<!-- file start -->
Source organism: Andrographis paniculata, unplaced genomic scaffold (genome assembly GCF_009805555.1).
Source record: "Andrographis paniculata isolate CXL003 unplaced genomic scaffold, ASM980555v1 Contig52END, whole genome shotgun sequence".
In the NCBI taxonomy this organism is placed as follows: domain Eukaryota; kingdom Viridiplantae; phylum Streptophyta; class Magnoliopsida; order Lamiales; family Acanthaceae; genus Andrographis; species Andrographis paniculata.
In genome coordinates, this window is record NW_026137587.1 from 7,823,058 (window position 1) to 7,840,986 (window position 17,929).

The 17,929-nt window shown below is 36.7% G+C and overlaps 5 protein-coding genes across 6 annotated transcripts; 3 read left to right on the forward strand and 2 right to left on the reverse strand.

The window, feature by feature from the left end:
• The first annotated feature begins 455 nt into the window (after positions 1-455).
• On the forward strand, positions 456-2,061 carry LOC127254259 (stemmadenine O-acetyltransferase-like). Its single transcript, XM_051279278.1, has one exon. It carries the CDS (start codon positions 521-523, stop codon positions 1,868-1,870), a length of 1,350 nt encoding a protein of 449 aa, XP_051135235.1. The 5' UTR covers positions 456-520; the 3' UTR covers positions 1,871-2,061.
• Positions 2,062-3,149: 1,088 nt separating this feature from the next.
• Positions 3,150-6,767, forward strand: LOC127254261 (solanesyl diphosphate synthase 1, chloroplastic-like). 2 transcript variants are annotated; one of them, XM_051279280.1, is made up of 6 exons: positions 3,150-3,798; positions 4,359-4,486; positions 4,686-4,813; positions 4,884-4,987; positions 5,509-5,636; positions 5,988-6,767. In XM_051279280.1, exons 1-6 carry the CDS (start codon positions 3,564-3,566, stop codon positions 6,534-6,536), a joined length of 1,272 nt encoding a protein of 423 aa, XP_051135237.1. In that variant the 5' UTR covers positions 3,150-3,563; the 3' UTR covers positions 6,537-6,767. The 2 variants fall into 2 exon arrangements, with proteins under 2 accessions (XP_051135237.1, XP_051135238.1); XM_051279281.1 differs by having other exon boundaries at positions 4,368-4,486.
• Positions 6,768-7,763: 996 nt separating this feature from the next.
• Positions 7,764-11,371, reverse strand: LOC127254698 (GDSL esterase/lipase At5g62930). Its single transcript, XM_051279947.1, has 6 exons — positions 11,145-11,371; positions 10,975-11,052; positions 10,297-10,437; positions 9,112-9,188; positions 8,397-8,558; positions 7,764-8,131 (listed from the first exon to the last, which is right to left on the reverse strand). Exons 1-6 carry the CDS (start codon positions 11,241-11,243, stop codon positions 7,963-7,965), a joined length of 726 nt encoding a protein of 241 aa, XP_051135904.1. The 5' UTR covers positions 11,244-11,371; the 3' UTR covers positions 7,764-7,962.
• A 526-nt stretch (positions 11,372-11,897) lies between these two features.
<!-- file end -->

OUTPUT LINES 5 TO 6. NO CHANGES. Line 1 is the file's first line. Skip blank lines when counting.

The 17,929-nt window shown below is 36.7% G+C and overlaps 5 protein-coding genes across 6 annotated transcripts; 3 read left to right on the forward strand and 2 right to left on the reverse strand.

The window, feature by feature from the left end: